‘Full-out scandal’ as human remains dug up near old Jewish cemetery in Poland
The remains were found in the city of Siemiatycze Tuesday, on grounds adjacent to the fence of a Jewish cemetery. The bones were found during construction work for a new supermarket, parking lot, and electrical transformer station, according to AP.
Although reports state the remains were dug up in an area adjacent to the cemetery, beyond its fence, and that the land belongs to the Polish Motor Association (PZMot), Poland's Chief Rabbi Michael Schudrich said the area is still part of the cemetery, Gazeta Prawna reported. The rabbi said the Jewish community should have been informed that construction work was being planned at the site.
Schudrich called the incident a "full-out scandal" and "the worst deserialization of the Jewish cemetery" that he has seen since assuming his role as chief rabbi 17 years ago. Under Jewish law, human remains are not to be disturbed.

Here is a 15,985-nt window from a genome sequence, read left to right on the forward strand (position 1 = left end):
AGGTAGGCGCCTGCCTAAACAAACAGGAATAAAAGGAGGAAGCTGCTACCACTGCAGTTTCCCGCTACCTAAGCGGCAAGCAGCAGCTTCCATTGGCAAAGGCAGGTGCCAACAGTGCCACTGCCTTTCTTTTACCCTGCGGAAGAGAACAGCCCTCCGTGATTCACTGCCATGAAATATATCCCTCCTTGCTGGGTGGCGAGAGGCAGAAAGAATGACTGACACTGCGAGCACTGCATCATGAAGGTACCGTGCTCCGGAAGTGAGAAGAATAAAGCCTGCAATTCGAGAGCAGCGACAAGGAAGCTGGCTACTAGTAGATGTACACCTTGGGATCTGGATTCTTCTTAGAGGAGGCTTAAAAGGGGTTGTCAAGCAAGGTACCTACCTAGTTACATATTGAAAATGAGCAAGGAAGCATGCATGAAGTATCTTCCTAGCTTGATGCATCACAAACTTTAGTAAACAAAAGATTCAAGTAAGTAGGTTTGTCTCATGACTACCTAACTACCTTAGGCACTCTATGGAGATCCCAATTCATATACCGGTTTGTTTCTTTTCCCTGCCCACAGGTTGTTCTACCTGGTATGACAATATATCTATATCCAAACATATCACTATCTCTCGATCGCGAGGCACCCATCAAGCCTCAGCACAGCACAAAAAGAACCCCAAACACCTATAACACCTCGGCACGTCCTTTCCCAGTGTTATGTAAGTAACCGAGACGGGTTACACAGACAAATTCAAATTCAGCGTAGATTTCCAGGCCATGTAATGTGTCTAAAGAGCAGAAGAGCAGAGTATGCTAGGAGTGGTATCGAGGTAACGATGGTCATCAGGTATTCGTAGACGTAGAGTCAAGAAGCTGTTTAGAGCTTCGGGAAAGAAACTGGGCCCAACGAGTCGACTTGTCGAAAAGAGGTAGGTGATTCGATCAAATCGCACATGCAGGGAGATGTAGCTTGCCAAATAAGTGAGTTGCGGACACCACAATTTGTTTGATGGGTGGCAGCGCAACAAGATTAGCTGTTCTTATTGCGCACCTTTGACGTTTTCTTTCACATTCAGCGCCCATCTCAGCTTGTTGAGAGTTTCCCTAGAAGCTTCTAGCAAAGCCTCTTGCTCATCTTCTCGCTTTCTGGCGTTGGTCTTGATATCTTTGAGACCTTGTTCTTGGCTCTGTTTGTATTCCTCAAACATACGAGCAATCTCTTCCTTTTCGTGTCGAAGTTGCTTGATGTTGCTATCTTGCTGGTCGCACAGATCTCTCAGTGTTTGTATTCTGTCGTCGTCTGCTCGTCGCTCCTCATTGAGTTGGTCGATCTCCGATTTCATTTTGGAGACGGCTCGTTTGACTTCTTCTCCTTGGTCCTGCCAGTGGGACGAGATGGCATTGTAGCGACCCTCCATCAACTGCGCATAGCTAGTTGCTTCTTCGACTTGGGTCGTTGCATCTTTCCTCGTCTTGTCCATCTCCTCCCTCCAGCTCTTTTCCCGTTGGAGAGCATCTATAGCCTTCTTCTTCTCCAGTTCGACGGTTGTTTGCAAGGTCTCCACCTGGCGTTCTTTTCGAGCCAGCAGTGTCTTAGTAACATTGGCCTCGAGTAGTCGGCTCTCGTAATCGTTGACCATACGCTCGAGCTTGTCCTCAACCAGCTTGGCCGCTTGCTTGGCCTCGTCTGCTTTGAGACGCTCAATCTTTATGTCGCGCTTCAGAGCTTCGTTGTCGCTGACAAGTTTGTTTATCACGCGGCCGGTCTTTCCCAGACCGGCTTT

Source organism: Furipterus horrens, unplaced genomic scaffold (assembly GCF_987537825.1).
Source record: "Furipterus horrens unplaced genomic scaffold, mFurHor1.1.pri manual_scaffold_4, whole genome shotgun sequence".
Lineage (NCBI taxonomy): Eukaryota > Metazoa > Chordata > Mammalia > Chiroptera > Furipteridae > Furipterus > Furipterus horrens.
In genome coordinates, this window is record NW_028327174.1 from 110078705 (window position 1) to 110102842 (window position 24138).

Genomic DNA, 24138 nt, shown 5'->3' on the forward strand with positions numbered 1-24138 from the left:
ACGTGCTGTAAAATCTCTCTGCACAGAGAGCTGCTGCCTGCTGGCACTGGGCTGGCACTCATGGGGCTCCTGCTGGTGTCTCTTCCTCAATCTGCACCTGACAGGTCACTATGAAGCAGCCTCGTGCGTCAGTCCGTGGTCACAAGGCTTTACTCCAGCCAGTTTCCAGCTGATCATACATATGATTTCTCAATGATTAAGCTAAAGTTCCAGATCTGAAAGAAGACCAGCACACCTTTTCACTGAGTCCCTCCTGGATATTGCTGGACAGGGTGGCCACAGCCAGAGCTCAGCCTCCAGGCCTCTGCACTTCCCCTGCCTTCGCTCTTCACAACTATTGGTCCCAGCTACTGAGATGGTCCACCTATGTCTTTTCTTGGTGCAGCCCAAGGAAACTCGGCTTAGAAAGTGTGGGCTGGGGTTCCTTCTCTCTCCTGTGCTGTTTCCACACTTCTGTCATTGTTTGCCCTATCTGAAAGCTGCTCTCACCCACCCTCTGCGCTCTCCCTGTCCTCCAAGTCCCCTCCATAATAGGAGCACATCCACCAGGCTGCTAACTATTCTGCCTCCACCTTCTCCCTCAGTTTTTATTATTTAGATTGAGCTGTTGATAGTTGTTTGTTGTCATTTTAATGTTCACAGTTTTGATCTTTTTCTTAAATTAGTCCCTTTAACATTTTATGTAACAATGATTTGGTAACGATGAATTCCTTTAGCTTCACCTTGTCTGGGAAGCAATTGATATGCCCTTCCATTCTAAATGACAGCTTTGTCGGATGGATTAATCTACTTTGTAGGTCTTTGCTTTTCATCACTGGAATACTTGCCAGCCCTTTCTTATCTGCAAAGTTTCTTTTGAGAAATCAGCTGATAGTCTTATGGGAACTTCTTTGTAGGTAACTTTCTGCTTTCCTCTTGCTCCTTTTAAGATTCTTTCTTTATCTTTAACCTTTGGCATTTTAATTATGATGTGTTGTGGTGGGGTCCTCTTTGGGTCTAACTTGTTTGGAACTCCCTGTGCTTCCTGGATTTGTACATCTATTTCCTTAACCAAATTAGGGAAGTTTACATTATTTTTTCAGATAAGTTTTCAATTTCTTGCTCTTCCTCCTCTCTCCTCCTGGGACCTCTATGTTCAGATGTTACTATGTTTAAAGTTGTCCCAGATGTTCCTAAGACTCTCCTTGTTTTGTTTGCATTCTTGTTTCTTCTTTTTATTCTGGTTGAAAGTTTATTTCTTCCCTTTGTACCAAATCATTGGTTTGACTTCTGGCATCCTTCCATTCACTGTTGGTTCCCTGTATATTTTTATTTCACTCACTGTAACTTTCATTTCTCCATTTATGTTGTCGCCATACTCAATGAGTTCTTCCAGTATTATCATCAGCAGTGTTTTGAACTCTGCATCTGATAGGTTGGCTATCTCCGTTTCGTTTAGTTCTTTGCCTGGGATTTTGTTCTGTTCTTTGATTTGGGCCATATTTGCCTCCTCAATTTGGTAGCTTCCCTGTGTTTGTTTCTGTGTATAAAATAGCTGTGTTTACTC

“There are no words to describe how this is possible today in a free, democratic Poland,” Schudrich said.
Siemiatycze Mayor Piotr Siniakowicz told the Polish Press Agency (PPA) that the incident has nothing to do with government, as the town is not in charge of taking care of the cemetery.
That sentiment was echoed by the city's deputy mayor, Henryk Tomasz Czmut, who told the PPA that "it seems that charging us, as a city, [of] harmful activities is too far-reaching." Czmut met with Schudrich Wednesday. The rabbi "expressed his disapproval" that there was no "reaction" from the city in connection to finding the remains.
However, Czmut said he found out about the incident Tuesday and immediately began taking appropriate action. The case is now under investigation by the District Prosecutor’s Office in Siemiatycze.
AP reported that the bones were "unceremoniously" dumped onto an empty lot after being dug up. But the Arutz Sheva news outlet said it was handed over to the rabbinical commission for Jewish cemeteries.
The city of Siemiatycze, located in eastern Poland, is home to some 15,000 people. It was around 60 percent Jewish until the Holocaust. No Jews currently live there, according to AP.